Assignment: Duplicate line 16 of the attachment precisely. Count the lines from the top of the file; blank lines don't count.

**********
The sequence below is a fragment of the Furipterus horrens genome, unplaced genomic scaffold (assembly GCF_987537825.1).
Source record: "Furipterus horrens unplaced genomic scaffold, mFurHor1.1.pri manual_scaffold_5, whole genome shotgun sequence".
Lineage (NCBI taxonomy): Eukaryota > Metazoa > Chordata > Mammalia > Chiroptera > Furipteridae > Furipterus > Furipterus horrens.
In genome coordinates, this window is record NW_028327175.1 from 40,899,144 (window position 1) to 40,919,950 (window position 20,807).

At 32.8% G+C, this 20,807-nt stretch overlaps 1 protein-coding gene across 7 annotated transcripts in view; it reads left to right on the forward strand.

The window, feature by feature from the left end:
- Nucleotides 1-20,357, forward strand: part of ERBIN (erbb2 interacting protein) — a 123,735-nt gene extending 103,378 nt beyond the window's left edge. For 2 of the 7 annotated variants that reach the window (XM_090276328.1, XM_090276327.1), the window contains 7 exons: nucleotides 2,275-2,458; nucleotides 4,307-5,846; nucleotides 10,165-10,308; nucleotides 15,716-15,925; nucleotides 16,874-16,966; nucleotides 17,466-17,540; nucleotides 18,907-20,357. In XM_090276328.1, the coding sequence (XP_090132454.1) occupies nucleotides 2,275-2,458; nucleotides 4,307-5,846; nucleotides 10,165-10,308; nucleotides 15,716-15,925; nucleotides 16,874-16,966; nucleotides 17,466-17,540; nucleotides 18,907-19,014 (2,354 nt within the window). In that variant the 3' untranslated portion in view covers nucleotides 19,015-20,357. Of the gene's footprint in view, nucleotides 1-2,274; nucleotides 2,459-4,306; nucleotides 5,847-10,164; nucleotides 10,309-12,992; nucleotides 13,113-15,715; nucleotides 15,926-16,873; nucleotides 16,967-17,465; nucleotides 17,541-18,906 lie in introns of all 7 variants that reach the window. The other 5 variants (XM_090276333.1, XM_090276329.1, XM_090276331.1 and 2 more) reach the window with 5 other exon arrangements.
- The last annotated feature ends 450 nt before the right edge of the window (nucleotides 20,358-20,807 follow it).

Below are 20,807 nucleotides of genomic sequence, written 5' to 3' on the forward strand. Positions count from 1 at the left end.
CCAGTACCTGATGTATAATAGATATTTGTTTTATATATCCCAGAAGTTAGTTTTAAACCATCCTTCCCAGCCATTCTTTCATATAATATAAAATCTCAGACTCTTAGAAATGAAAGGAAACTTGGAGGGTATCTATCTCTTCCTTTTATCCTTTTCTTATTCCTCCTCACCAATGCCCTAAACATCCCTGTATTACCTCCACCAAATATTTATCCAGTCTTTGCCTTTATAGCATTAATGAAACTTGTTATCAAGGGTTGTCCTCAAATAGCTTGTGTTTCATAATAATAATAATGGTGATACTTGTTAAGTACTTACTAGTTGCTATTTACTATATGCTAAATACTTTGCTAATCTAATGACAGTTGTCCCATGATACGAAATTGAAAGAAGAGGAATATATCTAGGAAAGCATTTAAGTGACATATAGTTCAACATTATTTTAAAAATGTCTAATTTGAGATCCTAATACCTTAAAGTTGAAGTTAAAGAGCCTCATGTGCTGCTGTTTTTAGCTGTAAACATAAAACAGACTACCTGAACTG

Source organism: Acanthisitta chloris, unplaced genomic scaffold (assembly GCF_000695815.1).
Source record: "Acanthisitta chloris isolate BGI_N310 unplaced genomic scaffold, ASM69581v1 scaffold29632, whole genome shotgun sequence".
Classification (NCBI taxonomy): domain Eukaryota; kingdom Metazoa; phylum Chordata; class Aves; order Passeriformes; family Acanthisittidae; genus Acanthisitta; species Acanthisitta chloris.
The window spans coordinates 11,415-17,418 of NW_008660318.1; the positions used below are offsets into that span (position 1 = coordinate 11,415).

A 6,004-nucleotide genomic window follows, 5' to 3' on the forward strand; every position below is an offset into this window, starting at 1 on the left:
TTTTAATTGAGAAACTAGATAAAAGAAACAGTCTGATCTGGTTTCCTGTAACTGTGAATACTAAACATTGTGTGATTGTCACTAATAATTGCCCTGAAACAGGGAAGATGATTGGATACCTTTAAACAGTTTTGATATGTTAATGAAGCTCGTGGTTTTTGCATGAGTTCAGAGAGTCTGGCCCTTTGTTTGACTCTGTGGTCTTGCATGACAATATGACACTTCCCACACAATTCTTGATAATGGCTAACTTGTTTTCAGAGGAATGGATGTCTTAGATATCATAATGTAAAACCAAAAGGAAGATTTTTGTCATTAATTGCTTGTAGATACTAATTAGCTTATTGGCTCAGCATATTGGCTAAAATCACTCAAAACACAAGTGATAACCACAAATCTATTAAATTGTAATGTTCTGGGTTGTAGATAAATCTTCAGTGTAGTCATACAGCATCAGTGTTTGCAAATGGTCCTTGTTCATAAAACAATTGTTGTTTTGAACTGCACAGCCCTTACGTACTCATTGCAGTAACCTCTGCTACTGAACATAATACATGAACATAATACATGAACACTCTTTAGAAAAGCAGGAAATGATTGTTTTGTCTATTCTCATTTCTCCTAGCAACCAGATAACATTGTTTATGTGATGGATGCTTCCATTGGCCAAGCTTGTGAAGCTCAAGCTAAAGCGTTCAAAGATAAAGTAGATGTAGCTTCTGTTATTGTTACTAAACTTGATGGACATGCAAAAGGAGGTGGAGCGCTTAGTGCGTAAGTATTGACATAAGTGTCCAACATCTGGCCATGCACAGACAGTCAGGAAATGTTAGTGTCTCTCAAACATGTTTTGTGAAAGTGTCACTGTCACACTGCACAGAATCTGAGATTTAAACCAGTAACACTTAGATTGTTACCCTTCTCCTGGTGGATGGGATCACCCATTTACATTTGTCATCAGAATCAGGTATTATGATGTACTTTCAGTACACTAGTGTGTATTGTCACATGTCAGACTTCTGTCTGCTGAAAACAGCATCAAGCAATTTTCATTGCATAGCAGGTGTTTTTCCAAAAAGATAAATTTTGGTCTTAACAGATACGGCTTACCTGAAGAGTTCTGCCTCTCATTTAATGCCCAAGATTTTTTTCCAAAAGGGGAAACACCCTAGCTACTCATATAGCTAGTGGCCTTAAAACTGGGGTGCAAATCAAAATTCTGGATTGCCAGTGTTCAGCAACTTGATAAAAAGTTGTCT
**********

TTTTAATTGAGAAACTAGATAAAAGAAACAGTCTGATCTGGTTTCCTGTAACTGTGAATACTAAACATTGTGTGATTGTCACTAATAATTGCCCTGAAACAGGGAAGATGATTGGATACCTTTAAACAGTTTTGATATGTTAATGAAGCTCGTGGTTTTTGCATGAGTTCAGAGAGTCTGGCCCTTTGTTTGACTCTGTGGTCTTGCATGACAATATGACACTTCCCACACAATTCTTGATAATGGCTAACTTGTTTTCAGAGGAATGGATGTCTTAGATATCATAATGTAAAACCAAAAGGAAGATTTTTGTCATTAATTGCTTGTAGATACTAATTAGCTTATTGGCTCAGCATATTGGCTAAAATCACTCAAAACACAAGTGATAACCACAAATCTATTAAATTGTAATGTTCTGGGTTGTAGATAAATCTTCAGTGTAGTCATACAGCATCAGTGTTTGCAAATGGTCCTTGTTCATAAAACAATTGTTGTTTTGAACTGCACAGCCCTTACGTACTCATTGCAGTAACCTCTGCTACTGAACATAATACATGAACATAATACATGAACACTCTTTAGAAAAGCAGGAAATGATTGTTTTGTCTATTCTCATTTCTCCTAGCAACCAGATAACATTGTTTATGTGATGGATGCTTCCATTGGCCAAGCTTGTGAAGCTCAAGCTAAAGCGTTCAAAGATAAAGTAGATGTAGCTTCTGTTATTGTTACTAAACTTGATGGACATGCAAAAGGAGGTGGAGCGCTTAGTGCGTAAGTATTGACATAAGTGTCCAACATCTGGCCATGCACAGACAGTCAGGAAATGTTAGTGTCTCTCAAACATGTTTTGTGAAAGTGTCACTGTCACACTGCACAGAATCTGAGATTTAAACCAGTAACACTTAGATTGTTACCCTTCTCCTGGTGGATGGGATCACCCATTTACATTTGTCATCAGAATCAGGTATTATGATGTACTTTCAGTACACTAGTGTGTATTGTCACATGTCAGACTTCTGTCTGCTGAAAACAGCATCAAGCAATTTTCATTGCATAGCAGGTGTTTTTCCAAAAAGATAAATTTTGGTCTTAACAGATACGGCTTACCTGAAGAGTTCTGCCTCTCATTTAATGCCCAAGATTTTTTTCCAAAAGGGGAAACACCCTAGCTACTCATATAGCTAGTGGCCTTAAAACTGGGGTGCAAATCAAAATTCTGGATTGCCAGTGTTCAGCAACTTGATAAAAAGTTGTCT